Driving An Automatic

The majority of cars available for rent will be ‘Automatic’. If you have never driven a vehicle with an automatic gearbox before, be aware of the following:

  • There are only two pedals and you will only use your right foot for driving. Keep your left foot to the side
  • Keep your parking brake applied when putting your vehicle into drive as the car will immediately start to move forwards
  • Your car will ‘creep’ forwards when in drive, so keep you footbrake applied at junctions / intersections
  • When parking your vehicle, always move the gear lever into ‘P’ or ‘PARK’. This is often necessary before you are able to remove the keys from the ignition

Selected Rules Of The Road

States Have Their Own Laws

Each of the following laws listed may not apply to all states and it is recommended that you check the laws of the state to which you will be traveling prior to driving there.

In some states you are able to make a right-hand turn against the traffic signal (i.e. when there is a red light). You are only able to do this if the way is clear and after bringing your vehicle to a complete stop.

In some states you will be required to display dimmed headlights during rain. Remember that you should always turn your headlights on when visibility is reduced.

4-Way Intersections

4-way intersections with a STOP sign at every entrance are a feature of North American roads. The default rule is:

  • Whichever vehicle stops first has priority
  • If two vehicles stop at the same time, priority is given to the vehicle on the right
  • If three vehicles stop at the same time, priority is given to the two vehicles going in opposite directions
  • If four vehicles stop, drivers usually use gestures and other communication to establish right-of-way. In some areas, the custom is for the north-south or the more “trafficked” road to have priority, although this is rare

Passing On The Right

While some states such as New Jersey and Massachusetts have laws requiring traffic to keep right unless passing, undertaking or passing on the right is not illegal in many states, although it is generally accepted that slower traffic should use the right-most lanes.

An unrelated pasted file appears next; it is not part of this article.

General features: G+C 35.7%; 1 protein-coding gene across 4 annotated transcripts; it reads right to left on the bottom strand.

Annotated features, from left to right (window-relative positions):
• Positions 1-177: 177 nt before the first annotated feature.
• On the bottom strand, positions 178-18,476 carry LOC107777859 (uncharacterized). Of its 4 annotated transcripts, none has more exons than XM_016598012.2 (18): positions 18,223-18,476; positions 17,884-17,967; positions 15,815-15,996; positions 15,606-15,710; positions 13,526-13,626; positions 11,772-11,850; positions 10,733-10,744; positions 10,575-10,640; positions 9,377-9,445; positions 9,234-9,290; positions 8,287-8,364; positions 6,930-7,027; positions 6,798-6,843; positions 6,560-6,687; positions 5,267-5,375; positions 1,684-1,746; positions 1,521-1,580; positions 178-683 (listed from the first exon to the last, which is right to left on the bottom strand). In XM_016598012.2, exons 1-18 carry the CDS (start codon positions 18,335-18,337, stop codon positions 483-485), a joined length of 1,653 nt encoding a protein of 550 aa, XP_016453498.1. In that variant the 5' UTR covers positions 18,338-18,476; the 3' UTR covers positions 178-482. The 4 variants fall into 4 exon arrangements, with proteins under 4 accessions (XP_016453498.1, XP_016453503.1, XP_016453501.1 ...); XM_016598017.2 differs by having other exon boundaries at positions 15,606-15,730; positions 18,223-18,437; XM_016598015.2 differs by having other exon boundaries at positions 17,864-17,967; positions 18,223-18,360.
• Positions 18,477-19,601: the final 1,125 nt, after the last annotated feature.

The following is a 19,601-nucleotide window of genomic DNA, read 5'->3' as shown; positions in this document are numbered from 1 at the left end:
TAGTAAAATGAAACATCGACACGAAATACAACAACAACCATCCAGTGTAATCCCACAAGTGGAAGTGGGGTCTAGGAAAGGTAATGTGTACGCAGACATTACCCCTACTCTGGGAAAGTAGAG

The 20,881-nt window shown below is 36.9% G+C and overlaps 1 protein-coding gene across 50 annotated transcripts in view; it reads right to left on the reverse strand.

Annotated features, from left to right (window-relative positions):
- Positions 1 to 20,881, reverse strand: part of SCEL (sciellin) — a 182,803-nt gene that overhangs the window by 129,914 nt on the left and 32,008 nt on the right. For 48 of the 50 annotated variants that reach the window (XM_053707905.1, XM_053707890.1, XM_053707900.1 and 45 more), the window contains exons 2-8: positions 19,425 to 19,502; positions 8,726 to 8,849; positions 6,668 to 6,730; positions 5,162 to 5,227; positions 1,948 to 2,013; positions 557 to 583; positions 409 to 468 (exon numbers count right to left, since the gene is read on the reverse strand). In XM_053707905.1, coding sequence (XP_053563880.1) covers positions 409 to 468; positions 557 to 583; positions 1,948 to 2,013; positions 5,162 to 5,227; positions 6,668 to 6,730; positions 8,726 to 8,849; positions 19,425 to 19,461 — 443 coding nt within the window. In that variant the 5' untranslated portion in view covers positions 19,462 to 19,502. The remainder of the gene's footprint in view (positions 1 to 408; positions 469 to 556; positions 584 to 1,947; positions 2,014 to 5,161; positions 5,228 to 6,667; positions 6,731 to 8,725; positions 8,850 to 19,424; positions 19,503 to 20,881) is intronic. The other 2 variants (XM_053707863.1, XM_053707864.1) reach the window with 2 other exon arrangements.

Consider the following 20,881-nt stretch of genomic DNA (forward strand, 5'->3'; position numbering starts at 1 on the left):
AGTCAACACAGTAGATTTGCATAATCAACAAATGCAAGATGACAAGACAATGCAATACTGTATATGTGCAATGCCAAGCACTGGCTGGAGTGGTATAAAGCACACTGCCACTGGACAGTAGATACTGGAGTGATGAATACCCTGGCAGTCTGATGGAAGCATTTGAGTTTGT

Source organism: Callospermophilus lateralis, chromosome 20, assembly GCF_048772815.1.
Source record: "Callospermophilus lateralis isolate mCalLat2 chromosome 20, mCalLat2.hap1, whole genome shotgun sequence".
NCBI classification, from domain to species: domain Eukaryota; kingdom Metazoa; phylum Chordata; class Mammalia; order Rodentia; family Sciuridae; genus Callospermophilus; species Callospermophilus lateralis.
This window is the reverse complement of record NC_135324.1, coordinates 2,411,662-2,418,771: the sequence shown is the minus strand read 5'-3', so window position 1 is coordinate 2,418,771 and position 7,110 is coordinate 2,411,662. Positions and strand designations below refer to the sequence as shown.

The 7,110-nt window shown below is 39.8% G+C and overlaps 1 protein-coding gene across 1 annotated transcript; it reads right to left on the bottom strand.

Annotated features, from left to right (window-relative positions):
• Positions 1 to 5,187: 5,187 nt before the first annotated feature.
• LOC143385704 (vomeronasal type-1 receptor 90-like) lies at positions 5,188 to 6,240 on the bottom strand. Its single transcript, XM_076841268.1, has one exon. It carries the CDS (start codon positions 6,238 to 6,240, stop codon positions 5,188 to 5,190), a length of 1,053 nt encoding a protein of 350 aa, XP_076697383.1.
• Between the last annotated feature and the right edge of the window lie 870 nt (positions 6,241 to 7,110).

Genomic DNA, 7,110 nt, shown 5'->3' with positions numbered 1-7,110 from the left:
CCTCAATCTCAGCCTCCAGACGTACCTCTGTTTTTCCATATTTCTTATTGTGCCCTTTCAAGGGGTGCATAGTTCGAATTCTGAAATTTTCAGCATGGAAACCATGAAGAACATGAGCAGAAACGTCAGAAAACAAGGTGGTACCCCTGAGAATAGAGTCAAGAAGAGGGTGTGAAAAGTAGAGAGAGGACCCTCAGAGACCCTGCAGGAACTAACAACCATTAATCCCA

Pedestrian Crossings

Pedestrian crossings typically are marked by a series of parallel white stripes in the road. They may or may not be regulated by traffic lights. You should always yield right of way to a pedestrian already on a crossing. In many areas of the United States, pedestrian crossings are the only permitted places for pedestrians to cross roads. Crossing at any other place may be deemed jaywalking which is a misdemeanor and carries a fine.

Traffic Lights

Traffic lights are the most common method of controlling traffic at intersections. The sequence of lights is red (stop), green (go), yellow (prepare to stop).

There may be additional lights, usually in the form of an arrow, to authorize turns. These are commonly used to permit traffic turning left to do so before the oncoming traffic (who would otherwise have right of way).

On some intersections you may see a flashing red light. In such cases you should treat the light as you would a stop sign.

Road Circles

Road Circles are not particularly common in the United States, although they do exist. They differ from roundabouts in other countries in that priority is generally given to entering vehicles. Rules for their use are not standard and therefore it is advised that you consult the Rules of the Road for the state(s) you will be driving in.

School Buses

Laws exist to protect school children boarding or disembarking school buses.

A general rule to follow is that if a stopped school bus displays alternating flashing red lights, a vehicle approaching the stopped bus from either direction must stop and wait until either the bus moves again, the red light stops, or directed to by a police officer, school crossing guard, or the driver of the bus.

Seat Belts

Nearly every US state has laws regarding the use of seat belts when operating a vehicle. 34 states have primary seat belt laws, meaning police officers may ticket a vehicle occupant for not wearing a seat belt, without any other traffic offense taking place. 15 states have secondary laws meaning police officers may issue a ticket for not wearing a seat belt if another traffic offense has taken place.

Cell Phones